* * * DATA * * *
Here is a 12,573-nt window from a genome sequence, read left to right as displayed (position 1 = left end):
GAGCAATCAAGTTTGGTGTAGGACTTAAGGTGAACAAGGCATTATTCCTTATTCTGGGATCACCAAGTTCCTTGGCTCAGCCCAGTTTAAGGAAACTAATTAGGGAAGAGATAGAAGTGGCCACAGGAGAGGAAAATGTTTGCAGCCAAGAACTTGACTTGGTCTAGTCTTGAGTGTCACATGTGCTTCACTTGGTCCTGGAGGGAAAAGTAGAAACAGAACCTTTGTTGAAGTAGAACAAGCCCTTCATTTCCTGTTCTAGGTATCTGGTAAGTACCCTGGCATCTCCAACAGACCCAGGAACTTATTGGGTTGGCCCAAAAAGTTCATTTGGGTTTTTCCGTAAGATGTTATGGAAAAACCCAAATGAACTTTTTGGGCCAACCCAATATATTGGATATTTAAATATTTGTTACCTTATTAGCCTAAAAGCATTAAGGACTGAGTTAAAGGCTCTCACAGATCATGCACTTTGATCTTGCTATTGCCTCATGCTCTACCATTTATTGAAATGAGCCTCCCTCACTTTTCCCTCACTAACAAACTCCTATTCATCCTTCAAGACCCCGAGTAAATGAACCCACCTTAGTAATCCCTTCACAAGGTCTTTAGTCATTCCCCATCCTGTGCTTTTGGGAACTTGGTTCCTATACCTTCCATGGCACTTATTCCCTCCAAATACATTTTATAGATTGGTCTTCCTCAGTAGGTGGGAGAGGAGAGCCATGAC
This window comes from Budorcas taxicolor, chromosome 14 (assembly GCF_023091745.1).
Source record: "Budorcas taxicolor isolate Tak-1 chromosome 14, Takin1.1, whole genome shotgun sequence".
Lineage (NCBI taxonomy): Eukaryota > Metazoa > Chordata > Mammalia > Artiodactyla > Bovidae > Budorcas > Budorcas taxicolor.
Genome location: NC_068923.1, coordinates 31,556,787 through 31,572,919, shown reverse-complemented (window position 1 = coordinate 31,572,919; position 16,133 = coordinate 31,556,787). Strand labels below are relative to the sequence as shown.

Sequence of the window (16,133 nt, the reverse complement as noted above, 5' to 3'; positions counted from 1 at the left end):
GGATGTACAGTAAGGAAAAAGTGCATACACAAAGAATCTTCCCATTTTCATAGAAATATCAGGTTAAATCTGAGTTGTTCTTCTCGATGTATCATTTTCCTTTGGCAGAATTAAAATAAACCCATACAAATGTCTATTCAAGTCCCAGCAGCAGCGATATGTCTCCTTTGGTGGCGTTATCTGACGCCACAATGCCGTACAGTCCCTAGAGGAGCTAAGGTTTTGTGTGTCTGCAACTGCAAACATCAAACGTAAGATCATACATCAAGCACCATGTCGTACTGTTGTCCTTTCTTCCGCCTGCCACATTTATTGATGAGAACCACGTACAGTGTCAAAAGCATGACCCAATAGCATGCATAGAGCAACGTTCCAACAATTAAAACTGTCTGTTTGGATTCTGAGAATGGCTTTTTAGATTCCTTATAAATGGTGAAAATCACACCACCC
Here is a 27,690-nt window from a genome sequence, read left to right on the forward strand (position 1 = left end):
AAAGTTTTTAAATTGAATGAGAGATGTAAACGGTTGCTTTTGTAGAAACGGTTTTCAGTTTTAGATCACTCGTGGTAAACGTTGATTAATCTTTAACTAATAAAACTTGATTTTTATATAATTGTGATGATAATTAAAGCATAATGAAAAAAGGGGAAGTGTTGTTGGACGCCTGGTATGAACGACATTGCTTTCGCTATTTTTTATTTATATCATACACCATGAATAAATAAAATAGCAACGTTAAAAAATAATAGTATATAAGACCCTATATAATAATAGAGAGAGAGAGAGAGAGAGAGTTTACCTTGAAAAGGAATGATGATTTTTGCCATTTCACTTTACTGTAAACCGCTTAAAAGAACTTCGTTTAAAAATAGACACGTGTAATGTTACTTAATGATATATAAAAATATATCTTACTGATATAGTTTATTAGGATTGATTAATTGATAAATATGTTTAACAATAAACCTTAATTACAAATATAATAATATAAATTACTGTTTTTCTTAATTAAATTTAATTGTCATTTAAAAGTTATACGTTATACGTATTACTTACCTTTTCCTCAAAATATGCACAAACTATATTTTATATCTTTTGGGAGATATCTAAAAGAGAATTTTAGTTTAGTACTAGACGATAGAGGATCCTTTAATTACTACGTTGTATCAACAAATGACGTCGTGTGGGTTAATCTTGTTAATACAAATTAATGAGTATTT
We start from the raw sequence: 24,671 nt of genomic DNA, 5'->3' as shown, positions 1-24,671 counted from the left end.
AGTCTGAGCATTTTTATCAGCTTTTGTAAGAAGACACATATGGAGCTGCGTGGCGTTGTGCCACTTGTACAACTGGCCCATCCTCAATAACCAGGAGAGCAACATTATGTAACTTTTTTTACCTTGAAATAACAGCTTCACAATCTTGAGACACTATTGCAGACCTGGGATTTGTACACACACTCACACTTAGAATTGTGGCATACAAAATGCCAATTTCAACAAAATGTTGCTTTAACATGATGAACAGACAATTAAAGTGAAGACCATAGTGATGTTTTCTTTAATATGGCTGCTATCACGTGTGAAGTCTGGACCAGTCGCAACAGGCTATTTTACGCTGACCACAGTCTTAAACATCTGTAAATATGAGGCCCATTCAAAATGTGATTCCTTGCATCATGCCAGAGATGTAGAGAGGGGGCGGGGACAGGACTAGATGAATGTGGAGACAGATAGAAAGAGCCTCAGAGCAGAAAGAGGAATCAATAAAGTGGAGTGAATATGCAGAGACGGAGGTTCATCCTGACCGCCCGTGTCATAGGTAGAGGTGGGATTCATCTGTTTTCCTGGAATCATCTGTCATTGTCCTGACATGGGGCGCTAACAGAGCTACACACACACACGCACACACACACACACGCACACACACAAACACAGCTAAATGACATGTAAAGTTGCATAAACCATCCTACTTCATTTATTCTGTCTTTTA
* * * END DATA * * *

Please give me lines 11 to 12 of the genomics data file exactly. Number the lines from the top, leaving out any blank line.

We start from the raw sequence: 24,671 nt of genomic DNA, 5'->3' as shown, positions 1-24,671 counted from the left end.
AGTCTGAGCATTTTTATCAGCTTTTGTAAGAAGACACATATGGAGCTGCGTGGCGTTGTGCCACTTGTACAACTGGCCCATCCTCAATAACCAGGAGAGCAACATTATGTAACTTTTTTTACCTTGAAATAACAGCTTCACAATCTTGAGACACTATTGCAGACCTGGGATTTGTACACACACTCACACTTAGAATTGTGGCATACAAAATGCCAATTTCAACAAAATGTTGCTTTAACATGATGAACAGACAATTAAAGTGAAGACCATAGTGATGTTTTCTTTAATATGGCTGCTATCACGTGTGAAGTCTGGACCAGTCGCAACAGGCTATTTTACGCTGACCACAGTCTTAAACATCTGTAAATATGAGGCCCATTCAAAATGTGATTCCTTGCATCATGCCAGAGATGTAGAGAGGGGGCGGGGACAGGACTAGATGAATGTGGAGACAGATAGAAAGAGCCTCAGAGCAGAAAGAGGAATCAATAAAGTGGAGTGAATATGCAGAGACGGAGGTTCATCCTGACCGCCCGTGTCATAGGTAGAGGTGGGATTCATCTGTTTTCCTGGAATCATCTGTCATTGTCCTGACATGGGGCGCTAACAGAGCTACACACACACACGCACACACACACACACGCACACACACAAACACAGCTAAATGACATGTAAAGTTGCATAAACCATCCTACTTCATTTATTCTGTCTTTTA